Love the ones in front of you,
the ones who keep staring at you
from behind their bowls of wheat puffs.

Love them first, for what they
and every other little thing you have
are providing
is the chance
to learn to love a great deal more.

Use it.

Too Much Information

too much information

Information again?
Didn’t we have that just last night?
And didn’t we pour it over a dry pair of biscuits
and have it for breakfast? Remember?

We had to wash it down with coffee, and when we were through
there was more of it,
enough to wrap and pack
in brown paper sacks
and we had it for lunch and we ate it on break
and we nibbled on the stuff all through our day.

And still we’re hungry.

Put that stuff away.
Seal the lid and set it back.
Let’s go out tonight and dine on better things.

We’ll start with an appetizer, a basket of conversation,
and when we’re finished
we’ll have an order of silence,
the comfortable kind,
the kind we used to wrap in wax paper and take along for later
on our trips to nowhere in particular. Remember?

We’d drive till we found a spot somewhere, some place beneath a field of clouds,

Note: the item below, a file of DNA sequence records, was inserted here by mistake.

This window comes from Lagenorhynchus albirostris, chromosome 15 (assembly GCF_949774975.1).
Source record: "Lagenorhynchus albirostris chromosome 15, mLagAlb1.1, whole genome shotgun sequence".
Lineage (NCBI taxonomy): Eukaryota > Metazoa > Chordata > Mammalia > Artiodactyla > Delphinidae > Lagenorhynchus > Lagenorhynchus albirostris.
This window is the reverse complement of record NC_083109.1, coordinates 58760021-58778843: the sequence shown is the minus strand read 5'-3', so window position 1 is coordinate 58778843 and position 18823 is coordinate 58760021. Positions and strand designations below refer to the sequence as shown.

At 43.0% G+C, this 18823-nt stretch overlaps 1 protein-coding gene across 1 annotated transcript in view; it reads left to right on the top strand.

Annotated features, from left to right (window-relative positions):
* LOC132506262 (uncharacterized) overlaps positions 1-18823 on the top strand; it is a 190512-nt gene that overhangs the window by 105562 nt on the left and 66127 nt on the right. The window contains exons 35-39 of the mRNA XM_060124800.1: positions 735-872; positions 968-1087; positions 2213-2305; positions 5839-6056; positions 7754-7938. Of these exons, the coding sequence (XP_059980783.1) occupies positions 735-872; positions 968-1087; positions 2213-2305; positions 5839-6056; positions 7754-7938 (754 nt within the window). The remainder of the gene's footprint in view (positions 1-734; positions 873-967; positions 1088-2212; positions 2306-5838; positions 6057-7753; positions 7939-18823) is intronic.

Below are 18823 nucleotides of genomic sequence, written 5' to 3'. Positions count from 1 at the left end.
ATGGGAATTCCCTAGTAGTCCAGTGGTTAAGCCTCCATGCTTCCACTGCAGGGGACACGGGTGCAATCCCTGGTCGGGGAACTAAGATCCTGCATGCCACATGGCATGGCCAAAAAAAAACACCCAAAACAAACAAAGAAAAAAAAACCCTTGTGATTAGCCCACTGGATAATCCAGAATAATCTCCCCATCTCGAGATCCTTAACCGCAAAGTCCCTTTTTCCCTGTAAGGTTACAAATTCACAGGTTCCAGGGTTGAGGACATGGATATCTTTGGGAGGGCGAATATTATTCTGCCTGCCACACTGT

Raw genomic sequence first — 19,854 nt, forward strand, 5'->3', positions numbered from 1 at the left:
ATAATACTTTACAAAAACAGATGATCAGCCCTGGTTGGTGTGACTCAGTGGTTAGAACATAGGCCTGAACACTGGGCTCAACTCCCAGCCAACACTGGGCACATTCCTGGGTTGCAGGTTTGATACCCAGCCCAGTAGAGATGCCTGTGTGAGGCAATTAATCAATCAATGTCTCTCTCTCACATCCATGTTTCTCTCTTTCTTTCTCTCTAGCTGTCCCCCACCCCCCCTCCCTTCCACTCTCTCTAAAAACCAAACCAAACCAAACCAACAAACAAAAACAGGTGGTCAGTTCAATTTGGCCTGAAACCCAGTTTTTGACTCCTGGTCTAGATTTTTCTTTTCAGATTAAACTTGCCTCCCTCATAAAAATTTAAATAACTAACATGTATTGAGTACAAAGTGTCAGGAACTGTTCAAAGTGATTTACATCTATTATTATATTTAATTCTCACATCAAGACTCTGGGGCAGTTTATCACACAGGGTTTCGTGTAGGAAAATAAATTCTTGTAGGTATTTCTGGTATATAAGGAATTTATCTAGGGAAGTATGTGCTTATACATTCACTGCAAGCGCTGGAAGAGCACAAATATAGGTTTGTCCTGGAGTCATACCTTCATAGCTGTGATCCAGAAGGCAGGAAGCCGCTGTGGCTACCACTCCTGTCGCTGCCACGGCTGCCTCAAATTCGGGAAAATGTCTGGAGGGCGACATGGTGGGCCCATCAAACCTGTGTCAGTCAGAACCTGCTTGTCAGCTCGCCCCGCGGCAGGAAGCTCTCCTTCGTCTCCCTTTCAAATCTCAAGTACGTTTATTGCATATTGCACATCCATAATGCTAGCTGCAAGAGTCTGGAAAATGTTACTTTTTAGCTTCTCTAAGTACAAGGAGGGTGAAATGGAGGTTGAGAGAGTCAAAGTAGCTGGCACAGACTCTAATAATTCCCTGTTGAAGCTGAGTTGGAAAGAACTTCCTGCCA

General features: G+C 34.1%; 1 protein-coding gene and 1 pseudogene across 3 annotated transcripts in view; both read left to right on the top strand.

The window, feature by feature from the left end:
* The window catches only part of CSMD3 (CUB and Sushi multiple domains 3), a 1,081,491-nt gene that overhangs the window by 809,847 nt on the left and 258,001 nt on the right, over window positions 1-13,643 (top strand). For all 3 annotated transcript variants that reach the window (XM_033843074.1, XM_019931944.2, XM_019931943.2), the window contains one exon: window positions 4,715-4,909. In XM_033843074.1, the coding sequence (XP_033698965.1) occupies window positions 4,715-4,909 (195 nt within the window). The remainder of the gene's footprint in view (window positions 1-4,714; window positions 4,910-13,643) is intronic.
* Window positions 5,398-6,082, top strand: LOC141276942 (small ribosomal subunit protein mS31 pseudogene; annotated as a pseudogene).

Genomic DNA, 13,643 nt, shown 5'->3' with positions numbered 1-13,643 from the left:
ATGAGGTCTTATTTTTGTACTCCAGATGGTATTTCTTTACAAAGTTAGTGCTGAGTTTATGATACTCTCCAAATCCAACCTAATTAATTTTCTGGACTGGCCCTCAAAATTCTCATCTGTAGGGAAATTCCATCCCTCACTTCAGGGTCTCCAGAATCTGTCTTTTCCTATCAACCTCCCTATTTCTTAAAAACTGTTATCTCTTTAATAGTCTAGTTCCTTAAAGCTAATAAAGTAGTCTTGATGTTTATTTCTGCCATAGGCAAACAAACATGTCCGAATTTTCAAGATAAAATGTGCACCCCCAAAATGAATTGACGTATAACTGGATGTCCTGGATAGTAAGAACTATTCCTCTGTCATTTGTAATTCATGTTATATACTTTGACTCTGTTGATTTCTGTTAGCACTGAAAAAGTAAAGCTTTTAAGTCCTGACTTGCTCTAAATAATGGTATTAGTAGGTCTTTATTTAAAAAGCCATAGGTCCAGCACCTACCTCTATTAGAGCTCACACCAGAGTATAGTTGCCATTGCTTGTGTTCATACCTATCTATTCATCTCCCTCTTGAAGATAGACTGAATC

or we’d pull to the side of the road
and jump out of the car
to stand in the rain of star light.

Then one of us would fetch the silence,
unwrap it and break it in two,
and hand one half to the other
so we could share it and savor it.

That’s what I’m hungry for.

They’ll be information tomorrow. Let’s go out tonight.

The Various Ways of Ideas


ideasSome ideas slip beneath the covers
and tell you stories as you drift asleep.
Others pinch and slap and kick you,
demanding that you get up, get up.

Then there are those that accost you
right in the middle of the cross walk
as you make your way from curb to curb.

And one day, while you’re browsing the book shelves and holding a steaming Styrofoam cupful of Mocha Loco Whats-it-to-ya, you’ll look up and see one looking back at you through an open space in an eye level shelf in the bargain section where they keep all the good stuff.

And, oh, those eyes.
They’ll flutter and pop,
and you’ll see that knowing grin,